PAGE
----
Secondly, for a flash fic, the substance should surely be their going into the cave. But you spend a long time expositing (and it's nice, but it doesn't serve such a short story), and it means that the events that should shine don't shine. What I'm imagining is this story, but you keep the very beginning and far more quickly progress to the caves. You use more on-the-body description, and you focus on physicalising the psychic system, so that in as short a story as this it doesn't feel rushed. And so that, with very few sentences, we can feel it.

    This is a nitpick, but when I see Patty it really feels like a name that shouldn't be in HP. That may vary from person to person, but it seems really American to me. I guess she could be American, but yeah, I noticed it. Does she contribute anything to be named? Is he telling this to someone who cares about Patty? No idea.
    This is a nice sorta classic fantasy feel, but it's so quick and so passing, and the dialogue is in the middle of the sentence, with a comma outside the quotation marks, and there's a sentence that can be summed as 'he said' and then you still use the tag 'he said', which I am not a fan of. I just think any story lives or dies by its ending, and you could've put more here, by taking more of the exposition out at the start. We know it's Harry. But it's not punchy, it's a cameo. It doesn't truly mean anything to the narrator (except that 'everyone remembered Harry Potter'. But you're just telling us. I don't believe you. I don't see why they would.
    This confused me a little. At first I thought we were dealing with a teen listening to their grandfather, but then this makes it feel like they were there and are a grandfatherly figure who saw the battle, but then Patty tucks (?)their kids in. I don't have a firm grip on the MC. I get the tone, I get the setting.

    Character and endings should be your jam. Concrete scene-setting and quickly building intensity (you can't do slow build in 1000 words) not grandiosity. A good concept, poorly executed.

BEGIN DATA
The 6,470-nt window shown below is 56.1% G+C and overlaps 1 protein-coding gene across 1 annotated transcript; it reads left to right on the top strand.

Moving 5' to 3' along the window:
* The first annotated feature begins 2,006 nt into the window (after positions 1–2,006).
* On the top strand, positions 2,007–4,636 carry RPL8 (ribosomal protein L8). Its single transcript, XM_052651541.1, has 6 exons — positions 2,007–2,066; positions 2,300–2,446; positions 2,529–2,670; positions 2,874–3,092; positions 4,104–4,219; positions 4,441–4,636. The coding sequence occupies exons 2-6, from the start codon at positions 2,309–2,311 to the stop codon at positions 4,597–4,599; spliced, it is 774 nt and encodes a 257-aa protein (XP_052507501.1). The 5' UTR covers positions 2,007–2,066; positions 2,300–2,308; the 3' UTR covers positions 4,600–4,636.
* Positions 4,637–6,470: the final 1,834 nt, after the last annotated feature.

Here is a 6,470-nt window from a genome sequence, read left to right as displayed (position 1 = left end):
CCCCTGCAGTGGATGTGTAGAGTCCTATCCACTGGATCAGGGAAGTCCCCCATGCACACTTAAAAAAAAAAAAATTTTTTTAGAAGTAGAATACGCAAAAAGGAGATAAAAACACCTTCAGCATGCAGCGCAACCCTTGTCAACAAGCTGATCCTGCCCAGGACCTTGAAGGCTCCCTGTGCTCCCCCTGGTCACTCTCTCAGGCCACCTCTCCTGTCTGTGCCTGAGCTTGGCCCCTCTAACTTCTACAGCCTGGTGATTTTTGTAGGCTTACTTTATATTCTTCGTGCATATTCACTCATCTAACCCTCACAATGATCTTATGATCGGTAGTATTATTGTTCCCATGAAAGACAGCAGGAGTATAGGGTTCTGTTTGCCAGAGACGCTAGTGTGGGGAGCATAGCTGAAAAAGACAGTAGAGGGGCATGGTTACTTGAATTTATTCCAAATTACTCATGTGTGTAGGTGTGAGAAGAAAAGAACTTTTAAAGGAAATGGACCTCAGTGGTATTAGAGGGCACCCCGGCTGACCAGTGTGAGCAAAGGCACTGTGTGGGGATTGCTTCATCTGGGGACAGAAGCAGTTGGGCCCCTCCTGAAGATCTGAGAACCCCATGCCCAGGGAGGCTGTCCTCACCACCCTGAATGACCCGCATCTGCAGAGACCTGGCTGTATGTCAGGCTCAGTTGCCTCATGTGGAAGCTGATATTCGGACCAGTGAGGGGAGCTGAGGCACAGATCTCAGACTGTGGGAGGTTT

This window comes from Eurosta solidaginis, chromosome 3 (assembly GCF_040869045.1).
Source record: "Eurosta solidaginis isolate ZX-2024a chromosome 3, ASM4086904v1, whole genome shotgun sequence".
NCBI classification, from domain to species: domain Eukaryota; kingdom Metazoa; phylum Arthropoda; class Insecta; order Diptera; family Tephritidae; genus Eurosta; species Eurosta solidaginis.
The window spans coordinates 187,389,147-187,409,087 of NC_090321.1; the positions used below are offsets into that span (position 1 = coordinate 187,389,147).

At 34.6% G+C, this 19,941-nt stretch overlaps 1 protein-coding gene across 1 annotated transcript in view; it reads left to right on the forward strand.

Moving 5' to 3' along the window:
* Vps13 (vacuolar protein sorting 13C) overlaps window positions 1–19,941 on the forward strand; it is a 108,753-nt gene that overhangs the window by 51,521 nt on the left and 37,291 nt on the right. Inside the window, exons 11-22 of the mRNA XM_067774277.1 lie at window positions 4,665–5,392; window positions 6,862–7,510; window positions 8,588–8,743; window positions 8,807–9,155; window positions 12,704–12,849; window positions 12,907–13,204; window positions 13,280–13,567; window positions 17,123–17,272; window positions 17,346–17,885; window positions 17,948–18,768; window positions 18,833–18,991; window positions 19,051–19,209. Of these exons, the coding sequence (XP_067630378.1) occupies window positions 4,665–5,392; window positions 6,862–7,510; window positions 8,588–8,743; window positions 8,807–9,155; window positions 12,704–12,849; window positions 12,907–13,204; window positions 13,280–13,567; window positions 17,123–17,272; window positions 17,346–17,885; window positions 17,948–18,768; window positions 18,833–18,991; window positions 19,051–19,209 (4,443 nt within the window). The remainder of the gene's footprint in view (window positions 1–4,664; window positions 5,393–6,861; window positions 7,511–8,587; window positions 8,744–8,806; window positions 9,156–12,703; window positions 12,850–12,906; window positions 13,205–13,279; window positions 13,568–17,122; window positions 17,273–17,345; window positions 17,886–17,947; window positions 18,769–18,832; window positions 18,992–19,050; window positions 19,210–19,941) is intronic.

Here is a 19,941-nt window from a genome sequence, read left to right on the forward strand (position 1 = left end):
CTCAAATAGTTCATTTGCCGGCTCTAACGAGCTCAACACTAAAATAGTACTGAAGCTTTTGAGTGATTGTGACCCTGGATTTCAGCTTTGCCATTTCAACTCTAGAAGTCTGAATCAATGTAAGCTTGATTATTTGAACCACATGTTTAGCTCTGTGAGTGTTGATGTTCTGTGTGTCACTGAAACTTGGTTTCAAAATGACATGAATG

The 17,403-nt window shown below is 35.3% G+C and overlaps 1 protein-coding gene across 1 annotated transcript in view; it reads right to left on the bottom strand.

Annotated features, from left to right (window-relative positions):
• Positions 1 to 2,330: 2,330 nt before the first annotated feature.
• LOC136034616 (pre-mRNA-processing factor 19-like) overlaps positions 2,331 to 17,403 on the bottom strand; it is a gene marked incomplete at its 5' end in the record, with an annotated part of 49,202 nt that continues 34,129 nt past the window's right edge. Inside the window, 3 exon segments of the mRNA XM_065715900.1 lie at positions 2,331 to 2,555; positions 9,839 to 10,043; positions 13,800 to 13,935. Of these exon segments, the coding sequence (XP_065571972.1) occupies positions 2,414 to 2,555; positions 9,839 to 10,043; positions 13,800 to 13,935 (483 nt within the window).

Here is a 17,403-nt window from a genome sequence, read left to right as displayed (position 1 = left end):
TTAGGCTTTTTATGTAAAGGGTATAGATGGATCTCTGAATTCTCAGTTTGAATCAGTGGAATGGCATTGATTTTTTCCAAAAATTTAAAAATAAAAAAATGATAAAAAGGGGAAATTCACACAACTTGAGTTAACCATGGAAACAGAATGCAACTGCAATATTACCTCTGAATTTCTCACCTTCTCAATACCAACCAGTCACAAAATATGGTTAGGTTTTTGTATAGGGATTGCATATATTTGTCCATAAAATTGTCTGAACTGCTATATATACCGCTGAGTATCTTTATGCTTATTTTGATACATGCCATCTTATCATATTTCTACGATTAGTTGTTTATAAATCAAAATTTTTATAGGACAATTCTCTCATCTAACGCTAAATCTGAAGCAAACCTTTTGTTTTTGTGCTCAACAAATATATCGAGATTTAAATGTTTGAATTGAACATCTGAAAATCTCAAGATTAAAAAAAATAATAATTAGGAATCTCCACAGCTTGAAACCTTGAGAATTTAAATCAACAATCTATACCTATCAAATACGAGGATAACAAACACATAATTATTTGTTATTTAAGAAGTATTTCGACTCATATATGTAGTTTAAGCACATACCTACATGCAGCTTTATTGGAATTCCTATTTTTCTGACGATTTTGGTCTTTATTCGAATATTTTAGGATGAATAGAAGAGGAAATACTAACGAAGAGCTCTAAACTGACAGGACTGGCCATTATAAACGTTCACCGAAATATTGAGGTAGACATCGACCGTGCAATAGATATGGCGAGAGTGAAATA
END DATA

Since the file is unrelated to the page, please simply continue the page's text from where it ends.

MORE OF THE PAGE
8. Gaius

    Gaius Fourth Year

    Apr 25, 2018
    I feel like this should have been your first sentence:
    Harry as a Horcrux whose continued existence breaks through Voldemort’s enchantments and causes nightmares was interesting (reminded me of Bobika’s story) but I feel like there is too much going on in this piece. The 70 years mark itself is confusing for me—why do the nightmares start on Halloween? how soon after Voldemort’s victory does Harry exert this power? there are a lot of throwaway bits that are too vague for the length of this piece, eg: The name of the vault, the grandfather (whose experience you don’t discuss or return too), & the introduction of the narrator’s friends who don’t add anything to the plot.
  9. WierdFoodStuff

    WierdFoodStuff Sixth Year

    May 24, 2018
    He said only one thing to me before he passed. ‘And so ends the last’, he said. His final breath.
    Great line, unfortunately the only thing that gripped me in an otherwise average story.
    A lot of it is just too vague, it didn't interest me.
    A strong 2 to a light 3.
  10. Halt

    Halt 1/3 of the Note Bros. Moderator

    May 27, 2010
    This one didn't really capture my attention. A lot of exposition spent on this post apocalyptic scenario and telling us about Voldemort's reign rather than the cave itself. I would have thought the cave would have been the main focus rather than the afterthought. Could have spent those words better describing the challenges, allowing the dynamic and dialogue between the four friends carry the story + explain why they're there, rather then telling us and then letting the cave be a sidenote.

  11. Selethe

    Selethe normalphobe

    Feb 13, 2012
    Hmm... this is totally "telling instead of showing", which can be done well, but this story has so many original elements (I assume, or if there's crossover bits, I'm not knowledgeable on where they're from). Instead of giving us a short story, you're giving us a full on story compressed into 1k words, which is where I think it falls short. I did enjoy the concept. I would just like to see it written with a larger budget.